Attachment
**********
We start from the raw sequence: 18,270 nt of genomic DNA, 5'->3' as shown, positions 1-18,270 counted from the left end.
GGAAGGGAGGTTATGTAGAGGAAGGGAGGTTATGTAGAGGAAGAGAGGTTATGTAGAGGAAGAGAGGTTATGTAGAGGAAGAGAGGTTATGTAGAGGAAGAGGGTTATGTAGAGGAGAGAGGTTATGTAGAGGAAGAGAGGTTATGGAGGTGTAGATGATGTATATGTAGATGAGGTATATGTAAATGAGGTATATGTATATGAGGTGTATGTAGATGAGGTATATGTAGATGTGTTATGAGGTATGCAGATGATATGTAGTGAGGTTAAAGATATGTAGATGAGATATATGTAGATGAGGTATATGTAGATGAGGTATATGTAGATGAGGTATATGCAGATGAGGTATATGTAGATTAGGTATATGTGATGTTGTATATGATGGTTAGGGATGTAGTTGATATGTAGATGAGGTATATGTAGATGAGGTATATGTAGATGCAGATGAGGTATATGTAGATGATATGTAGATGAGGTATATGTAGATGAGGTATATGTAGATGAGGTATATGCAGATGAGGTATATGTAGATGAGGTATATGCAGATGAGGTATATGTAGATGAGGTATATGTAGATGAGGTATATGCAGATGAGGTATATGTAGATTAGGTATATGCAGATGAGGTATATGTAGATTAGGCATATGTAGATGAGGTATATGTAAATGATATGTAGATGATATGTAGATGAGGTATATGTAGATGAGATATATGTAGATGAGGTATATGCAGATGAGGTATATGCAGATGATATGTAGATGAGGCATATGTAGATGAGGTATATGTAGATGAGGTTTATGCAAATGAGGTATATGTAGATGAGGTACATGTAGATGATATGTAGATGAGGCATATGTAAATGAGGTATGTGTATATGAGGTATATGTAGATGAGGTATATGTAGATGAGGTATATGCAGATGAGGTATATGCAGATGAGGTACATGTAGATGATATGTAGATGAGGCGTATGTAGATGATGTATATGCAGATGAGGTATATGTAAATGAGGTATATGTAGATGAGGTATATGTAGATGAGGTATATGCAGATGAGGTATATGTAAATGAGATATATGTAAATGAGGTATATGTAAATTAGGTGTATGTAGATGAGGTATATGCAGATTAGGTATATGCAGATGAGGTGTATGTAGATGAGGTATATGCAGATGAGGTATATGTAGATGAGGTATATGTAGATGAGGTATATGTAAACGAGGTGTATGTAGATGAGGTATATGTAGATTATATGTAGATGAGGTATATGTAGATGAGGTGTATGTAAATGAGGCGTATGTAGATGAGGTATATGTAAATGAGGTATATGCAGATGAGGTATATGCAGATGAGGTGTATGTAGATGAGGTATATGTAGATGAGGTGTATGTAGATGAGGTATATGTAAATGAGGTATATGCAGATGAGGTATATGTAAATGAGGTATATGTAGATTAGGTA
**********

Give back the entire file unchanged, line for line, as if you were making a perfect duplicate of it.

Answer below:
We start from the raw sequence: 18,270 nt of genomic DNA, 5'->3' as shown, positions 1-18,270 counted from the left end.
GGAAGGGAGGTTATGTAGAGGAAGGGAGGTTATGTAGAGGAAGAGAGGTTATGTAGAGGAAGAGAGGTTATGTAGAGGAAGAGAGGTTATGTAGAGGAAGAGGGTTATGTAGAGGAGAGAGGTTATGTAGAGGAAGAGAGGTTATGGAGGTGTAGATGATGTATATGTAGATGAGGTATATGTAAATGAGGTATATGTATATGAGGTGTATGTAGATGAGGTATATGTAGATGTGTTATGAGGTATGCAGATGATATGTAGTGAGGTTAAAGATATGTAGATGAGATATATGTAGATGAGGTATATGTAGATGAGGTATATGTAGATGAGGTATATGCAGATGAGGTATATGTAGATTAGGTATATGTGATGTTGTATATGATGGTTAGGGATGTAGTTGATATGTAGATGAGGTATATGTAGATGAGGTATATGTAGATGCAGATGAGGTATATGTAGATGATATGTAGATGAGGTATATGTAGATGAGGTATATGTAGATGAGGTATATGCAGATGAGGTATATGTAGATGAGGTATATGCAGATGAGGTATATGTAGATGAGGTATATGTAGATGAGGTATATGCAGATGAGGTATATGTAGATTAGGTATATGCAGATGAGGTATATGTAGATTAGGCATATGTAGATGAGGTATATGTAAATGATATGTAGATGATATGTAGATGAGGTATATGTAGATGAGATATATGTAGATGAGGTATATGCAGATGAGGTATATGCAGATGATATGTAGATGAGGCATATGTAGATGAGGTATATGTAGATGAGGTTTATGCAAATGAGGTATATGTAGATGAGGTACATGTAGATGATATGTAGATGAGGCATATGTAAATGAGGTATGTGTATATGAGGTATATGTAGATGAGGTATATGTAGATGAGGTATATGCAGATGAGGTATATGCAGATGAGGTACATGTAGATGATATGTAGATGAGGCGTATGTAGATGATGTATATGCAGATGAGGTATATGTAAATGAGGTATATGTAGATGAGGTATATGTAGATGAGGTATATGCAGATGAGGTATATGTAAATGAGATATATGTAAATGAGGTATATGTAAATTAGGTGTATGTAGATGAGGTATATGCAGATTAGGTATATGCAGATGAGGTGTATGTAGATGAGGTATATGCAGATGAGGTATATGTAGATGAGGTATATGTAGATGAGGTATATGTAAACGAGGTGTATGTAGATGAGGTATATGTAGATTATATGTAGATGAGGTATATGTAGATGAGGTGTATGTAAATGAGGCGTATGTAGATGAGGTATATGTAAATGAGGTATATGCAGATGAGGTATATGCAGATGAGGTGTATGTAGATGAGGTATATGTAGATGAGGTGTATGTAGATGAGGTATATGTAAATGAGGTATATGCAGATGAGGTATATGTAAATGAGGTATATGTAGATTAGGTA